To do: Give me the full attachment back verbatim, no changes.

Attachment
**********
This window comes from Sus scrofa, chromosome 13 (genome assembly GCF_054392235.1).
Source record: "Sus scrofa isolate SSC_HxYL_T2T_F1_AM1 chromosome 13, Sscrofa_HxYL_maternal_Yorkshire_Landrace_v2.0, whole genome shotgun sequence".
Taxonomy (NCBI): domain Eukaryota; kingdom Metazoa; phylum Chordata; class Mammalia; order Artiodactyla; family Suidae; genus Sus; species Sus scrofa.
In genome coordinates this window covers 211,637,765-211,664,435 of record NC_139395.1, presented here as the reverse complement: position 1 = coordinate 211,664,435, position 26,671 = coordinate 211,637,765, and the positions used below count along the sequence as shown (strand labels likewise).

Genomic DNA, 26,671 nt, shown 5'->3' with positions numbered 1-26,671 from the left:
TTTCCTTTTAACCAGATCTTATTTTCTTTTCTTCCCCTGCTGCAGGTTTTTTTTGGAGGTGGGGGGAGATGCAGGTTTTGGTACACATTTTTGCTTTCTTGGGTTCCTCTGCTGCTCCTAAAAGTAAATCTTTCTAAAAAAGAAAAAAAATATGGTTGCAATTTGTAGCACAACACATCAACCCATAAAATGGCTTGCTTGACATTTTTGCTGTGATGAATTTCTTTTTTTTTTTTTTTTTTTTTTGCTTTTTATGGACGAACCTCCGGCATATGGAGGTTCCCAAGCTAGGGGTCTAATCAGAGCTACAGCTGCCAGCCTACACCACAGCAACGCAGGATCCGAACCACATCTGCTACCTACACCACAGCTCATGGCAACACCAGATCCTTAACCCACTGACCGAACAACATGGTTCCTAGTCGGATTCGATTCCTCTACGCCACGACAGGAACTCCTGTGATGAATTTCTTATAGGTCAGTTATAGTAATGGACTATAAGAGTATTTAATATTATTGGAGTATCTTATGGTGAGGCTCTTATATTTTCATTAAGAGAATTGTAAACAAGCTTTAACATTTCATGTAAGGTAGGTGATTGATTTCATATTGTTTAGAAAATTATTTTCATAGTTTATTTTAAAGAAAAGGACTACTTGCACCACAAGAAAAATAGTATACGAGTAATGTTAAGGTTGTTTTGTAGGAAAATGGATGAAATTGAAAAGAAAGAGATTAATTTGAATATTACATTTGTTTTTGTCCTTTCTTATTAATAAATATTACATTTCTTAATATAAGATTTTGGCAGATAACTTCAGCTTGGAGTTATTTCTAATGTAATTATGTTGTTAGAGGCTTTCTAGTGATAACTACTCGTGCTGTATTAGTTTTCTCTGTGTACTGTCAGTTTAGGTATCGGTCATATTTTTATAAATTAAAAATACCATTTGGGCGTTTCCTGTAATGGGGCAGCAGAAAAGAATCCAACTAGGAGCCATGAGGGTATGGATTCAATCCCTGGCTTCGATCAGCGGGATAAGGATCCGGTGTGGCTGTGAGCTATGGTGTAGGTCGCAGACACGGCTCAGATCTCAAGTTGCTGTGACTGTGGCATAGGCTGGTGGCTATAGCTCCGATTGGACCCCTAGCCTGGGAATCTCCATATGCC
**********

This window comes from Sus scrofa, chromosome 13 (genome assembly GCF_054392235.1).
Source record: "Sus scrofa isolate SSC_HxYL_T2T_F1_AM1 chromosome 13, Sscrofa_HxYL_maternal_Yorkshire_Landrace_v2.0, whole genome shotgun sequence".
Taxonomy (NCBI): domain Eukaryota; kingdom Metazoa; phylum Chordata; class Mammalia; order Artiodactyla; family Suidae; genus Sus; species Sus scrofa.
In genome coordinates this window covers 211,637,765-211,664,435 of record NC_139395.1, presented here as the reverse complement: position 1 = coordinate 211,664,435, position 26,671 = coordinate 211,637,765, and the positions used below count along the sequence as shown (strand labels likewise).

Genomic DNA, 26,671 nt, shown 5'->3' with positions numbered 1-26,671 from the left:
TTTCCTTTTAACCAGATCTTATTTTCTTTTCTTCCCCTGCTGCAGGTTTTTTTTGGAGGTGGGGGGAGATGCAGGTTTTGGTACACATTTTTGCTTTCTTGGGTTCCTCTGCTGCTCCTAAAAGTAAATCTTTCTAAAAAAGAAAAAAAATATGGTTGCAATTTGTAGCACAACACATCAACCCATAAAATGGCTTGCTTGACATTTTTGCTGTGATGAATTTCTTTTTTTTTTTTTTTTTTTTTTGCTTTTTATGGACGAACCTCCGGCATATGGAGGTTCCCAAGCTAGGGGTCTAATCAGAGCTACAGCTGCCAGCCTACACCACAGCAACGCAGGATCCGAACCACATCTGCTACCTACACCACAGCTCATGGCAACACCAGATCCTTAACCCACTGACCGAACAACATGGTTCCTAGTCGGATTCGATTCCTCTACGCCACGACAGGAACTCCTGTGATGAATTTCTTATAGGTCAGTTATAGTAATGGACTATAAGAGTATTTAATATTATTGGAGTATCTTATGGTGAGGCTCTTATATTTTCATTAAGAGAATTGTAAACAAGCTTTAACATTTCATGTAAGGTAGGTGATTGATTTCATATTGTTTAGAAAATTATTTTCATAGTTTATTTTAAAGAAAAGGACTACTTGCACCACAAGAAAAATAGTATACGAGTAATGTTAAGGTTGTTTTGTAGGAAAATGGATGAAATTGAAAAGAAAGAGATTAATTTGAATATTACATTTGTTTTTGTCCTTTCTTATTAATAAATATTACATTTCTTAATATAAGATTTTGGCAGATAACTTCAGCTTGGAGTTATTTCTAATGTAATTATGTTGTTAGAGGCTTTCTAGTGATAACTACTCGTGCTGTATTAGTTTTCTCTGTGTACTGTCAGTTTAGGTATCGGTCATATTTTTATAAATTAAAAATACCATTTGGGCGTTTCCTGTAATGGGGCAGCAGAAAAGAATCCAACTAGGAGCCATGAGGGTATGGATTCAATCCCTGGCTTCGATCAGCGGGATAAGGATCCGGTGTGGCTGTGAGCTATGGTGTAGGTCGCAGACACGGCTCAGATCTCAAGTTGCTGTGACTGTGGCATAGGCTGGTGGCTATAGCTCCGATTGGACCCCTAGCCTGGGAATCTCCATATGCC